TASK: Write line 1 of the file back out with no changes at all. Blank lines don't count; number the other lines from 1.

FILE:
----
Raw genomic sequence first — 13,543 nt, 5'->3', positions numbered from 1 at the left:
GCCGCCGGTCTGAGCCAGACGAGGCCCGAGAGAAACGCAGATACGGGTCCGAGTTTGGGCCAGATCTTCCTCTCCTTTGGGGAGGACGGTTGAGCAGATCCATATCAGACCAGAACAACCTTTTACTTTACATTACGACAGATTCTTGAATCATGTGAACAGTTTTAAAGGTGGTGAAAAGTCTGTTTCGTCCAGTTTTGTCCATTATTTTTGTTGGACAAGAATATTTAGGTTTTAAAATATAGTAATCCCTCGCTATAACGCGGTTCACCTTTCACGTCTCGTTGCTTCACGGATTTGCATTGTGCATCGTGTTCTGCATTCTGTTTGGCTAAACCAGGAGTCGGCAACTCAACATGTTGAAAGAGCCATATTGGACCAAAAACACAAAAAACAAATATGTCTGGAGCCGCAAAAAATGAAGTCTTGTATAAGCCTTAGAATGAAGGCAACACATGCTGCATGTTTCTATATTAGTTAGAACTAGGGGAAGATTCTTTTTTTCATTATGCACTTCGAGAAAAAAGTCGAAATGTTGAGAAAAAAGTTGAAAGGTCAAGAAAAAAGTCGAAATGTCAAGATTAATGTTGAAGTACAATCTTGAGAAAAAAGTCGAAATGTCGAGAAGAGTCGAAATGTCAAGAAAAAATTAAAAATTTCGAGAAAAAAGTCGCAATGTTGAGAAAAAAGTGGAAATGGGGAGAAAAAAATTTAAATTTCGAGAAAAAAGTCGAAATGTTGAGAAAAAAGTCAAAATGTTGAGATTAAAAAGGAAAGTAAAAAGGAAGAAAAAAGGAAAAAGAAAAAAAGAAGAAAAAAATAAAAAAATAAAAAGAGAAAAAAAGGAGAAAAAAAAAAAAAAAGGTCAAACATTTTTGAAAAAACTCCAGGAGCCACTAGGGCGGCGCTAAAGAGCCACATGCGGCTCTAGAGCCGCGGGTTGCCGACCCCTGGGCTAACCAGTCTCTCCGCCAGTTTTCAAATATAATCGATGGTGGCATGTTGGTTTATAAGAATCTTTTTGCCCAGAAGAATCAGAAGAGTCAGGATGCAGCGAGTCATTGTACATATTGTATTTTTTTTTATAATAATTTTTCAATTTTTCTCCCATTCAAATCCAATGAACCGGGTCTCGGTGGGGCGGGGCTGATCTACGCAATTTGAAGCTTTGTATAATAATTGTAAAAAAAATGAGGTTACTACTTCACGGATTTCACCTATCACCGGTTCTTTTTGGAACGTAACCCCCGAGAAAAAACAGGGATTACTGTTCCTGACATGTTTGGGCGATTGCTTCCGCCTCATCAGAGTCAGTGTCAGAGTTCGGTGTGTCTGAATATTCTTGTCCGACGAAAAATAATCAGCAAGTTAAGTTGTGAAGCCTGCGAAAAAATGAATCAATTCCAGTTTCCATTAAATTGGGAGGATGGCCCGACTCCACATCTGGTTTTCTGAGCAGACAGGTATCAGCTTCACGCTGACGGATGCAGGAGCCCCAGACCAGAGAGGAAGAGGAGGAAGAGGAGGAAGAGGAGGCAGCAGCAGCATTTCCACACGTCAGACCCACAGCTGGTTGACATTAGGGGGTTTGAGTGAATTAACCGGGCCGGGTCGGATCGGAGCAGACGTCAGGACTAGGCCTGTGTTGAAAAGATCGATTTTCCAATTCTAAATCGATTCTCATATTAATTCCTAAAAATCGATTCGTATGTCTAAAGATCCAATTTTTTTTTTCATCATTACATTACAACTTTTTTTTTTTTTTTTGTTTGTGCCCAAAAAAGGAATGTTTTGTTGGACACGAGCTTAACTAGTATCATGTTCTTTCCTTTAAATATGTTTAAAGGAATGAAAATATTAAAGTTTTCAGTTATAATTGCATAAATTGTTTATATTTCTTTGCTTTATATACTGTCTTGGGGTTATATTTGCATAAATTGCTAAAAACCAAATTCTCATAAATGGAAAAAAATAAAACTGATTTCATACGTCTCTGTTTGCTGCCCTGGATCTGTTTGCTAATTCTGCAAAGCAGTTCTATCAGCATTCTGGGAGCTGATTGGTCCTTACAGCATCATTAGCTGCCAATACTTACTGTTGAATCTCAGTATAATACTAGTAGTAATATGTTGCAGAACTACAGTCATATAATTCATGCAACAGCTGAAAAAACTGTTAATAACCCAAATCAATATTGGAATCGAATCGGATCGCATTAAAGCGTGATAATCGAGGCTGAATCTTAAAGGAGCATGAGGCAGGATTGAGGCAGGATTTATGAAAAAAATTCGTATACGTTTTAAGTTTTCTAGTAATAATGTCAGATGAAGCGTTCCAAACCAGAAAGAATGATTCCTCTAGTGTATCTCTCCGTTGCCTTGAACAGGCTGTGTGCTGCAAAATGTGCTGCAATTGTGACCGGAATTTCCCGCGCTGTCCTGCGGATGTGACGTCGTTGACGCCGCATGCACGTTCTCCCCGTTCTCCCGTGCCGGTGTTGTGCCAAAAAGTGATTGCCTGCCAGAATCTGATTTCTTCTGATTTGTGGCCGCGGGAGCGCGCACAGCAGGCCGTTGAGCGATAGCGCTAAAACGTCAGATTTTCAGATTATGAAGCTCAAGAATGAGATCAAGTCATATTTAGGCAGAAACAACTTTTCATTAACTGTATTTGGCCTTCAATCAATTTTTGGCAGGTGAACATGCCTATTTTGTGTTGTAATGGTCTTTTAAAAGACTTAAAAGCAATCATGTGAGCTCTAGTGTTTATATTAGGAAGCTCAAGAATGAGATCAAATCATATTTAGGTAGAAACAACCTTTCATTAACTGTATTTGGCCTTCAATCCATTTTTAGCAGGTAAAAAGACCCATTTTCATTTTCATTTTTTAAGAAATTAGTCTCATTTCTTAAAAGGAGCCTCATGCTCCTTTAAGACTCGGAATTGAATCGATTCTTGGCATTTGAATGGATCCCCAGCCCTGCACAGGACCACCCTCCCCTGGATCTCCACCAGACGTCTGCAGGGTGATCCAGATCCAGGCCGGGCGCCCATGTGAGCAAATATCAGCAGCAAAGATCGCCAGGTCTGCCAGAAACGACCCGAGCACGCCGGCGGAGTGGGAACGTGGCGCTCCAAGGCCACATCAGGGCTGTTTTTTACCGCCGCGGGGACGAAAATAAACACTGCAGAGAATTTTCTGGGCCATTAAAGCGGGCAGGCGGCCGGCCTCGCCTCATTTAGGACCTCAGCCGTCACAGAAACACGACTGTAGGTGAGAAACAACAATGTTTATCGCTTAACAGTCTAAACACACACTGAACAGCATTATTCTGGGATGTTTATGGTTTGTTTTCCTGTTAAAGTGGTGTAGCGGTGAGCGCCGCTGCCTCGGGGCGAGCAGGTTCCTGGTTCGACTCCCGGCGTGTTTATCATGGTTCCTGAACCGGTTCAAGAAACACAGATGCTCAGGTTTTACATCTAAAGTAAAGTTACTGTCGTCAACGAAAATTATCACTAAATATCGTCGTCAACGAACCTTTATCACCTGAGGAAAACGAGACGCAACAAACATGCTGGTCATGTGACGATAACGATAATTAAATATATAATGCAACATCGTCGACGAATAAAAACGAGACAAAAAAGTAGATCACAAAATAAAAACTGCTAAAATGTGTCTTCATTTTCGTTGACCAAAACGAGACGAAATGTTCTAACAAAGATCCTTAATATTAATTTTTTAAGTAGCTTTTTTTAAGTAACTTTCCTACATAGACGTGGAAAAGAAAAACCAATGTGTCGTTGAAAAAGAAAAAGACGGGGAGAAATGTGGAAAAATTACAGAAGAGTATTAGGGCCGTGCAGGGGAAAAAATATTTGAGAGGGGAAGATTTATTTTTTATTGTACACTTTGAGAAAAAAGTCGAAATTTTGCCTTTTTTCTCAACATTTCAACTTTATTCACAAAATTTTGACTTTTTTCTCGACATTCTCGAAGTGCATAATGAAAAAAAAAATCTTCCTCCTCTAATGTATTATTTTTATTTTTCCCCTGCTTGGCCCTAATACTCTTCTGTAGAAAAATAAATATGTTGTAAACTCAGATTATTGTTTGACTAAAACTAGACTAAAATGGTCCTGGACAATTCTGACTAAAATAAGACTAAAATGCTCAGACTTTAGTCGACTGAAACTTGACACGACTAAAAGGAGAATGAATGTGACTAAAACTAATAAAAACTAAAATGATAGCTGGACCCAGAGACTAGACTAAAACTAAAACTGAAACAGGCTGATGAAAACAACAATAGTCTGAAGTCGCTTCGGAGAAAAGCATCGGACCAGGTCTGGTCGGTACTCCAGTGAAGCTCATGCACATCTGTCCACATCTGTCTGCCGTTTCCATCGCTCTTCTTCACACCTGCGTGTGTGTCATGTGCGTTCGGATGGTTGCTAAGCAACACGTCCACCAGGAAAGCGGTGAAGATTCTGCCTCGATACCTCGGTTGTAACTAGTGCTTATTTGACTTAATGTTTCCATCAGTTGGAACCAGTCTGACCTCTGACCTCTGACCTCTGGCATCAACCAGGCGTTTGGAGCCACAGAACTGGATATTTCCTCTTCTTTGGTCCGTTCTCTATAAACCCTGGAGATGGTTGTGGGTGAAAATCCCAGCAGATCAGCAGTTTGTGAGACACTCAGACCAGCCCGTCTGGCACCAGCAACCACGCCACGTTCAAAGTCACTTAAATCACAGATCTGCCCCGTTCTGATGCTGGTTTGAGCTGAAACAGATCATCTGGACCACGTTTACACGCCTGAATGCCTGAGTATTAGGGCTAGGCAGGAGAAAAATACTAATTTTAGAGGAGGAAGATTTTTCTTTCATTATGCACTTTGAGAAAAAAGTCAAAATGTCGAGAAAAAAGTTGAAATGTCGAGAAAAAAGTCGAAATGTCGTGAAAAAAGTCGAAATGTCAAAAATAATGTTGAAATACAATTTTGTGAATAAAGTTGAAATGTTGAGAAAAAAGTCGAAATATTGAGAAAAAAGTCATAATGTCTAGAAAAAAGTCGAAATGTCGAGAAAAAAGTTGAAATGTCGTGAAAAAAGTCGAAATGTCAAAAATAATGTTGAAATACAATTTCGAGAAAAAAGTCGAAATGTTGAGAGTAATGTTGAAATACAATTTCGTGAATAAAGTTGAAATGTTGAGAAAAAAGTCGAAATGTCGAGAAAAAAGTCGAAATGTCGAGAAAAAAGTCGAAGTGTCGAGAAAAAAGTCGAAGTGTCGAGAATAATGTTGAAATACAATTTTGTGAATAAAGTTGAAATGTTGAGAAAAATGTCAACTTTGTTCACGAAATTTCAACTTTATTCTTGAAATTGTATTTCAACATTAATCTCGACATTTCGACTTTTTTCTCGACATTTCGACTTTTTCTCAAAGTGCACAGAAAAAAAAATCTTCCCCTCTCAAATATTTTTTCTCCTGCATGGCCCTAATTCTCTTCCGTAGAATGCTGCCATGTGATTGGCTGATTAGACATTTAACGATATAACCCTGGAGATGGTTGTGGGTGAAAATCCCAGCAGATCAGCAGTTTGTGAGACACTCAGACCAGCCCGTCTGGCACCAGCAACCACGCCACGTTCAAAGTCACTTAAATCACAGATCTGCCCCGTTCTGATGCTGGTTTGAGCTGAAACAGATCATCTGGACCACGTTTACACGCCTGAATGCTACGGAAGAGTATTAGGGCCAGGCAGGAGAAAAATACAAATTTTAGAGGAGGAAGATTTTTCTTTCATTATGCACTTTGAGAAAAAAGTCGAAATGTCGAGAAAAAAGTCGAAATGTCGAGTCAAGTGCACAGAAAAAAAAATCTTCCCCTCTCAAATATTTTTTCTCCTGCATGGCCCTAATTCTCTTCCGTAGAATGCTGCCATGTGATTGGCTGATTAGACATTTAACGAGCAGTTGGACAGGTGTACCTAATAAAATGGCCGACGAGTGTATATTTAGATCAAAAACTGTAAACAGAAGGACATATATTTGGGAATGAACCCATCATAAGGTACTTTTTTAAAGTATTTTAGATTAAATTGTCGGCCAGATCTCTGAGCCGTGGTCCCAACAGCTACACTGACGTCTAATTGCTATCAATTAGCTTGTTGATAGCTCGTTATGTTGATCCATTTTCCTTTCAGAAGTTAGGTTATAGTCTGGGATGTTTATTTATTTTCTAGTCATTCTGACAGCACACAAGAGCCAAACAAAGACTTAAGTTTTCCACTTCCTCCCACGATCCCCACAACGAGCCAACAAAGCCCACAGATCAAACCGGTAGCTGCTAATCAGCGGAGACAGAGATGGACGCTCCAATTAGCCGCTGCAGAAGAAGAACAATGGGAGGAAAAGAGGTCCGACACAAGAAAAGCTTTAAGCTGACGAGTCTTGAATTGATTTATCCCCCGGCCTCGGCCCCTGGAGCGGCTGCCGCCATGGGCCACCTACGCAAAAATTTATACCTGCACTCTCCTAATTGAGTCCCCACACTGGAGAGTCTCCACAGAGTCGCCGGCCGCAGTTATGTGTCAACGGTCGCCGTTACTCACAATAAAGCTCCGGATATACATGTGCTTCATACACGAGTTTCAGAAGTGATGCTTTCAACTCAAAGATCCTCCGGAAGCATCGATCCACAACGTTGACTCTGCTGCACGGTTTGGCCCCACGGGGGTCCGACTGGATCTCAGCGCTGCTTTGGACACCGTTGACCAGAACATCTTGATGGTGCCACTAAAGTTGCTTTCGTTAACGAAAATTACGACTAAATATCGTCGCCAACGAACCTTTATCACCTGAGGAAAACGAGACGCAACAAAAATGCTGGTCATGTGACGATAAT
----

Raw genomic sequence first — 13,543 nt, 5'->3', positions numbered from 1 at the left: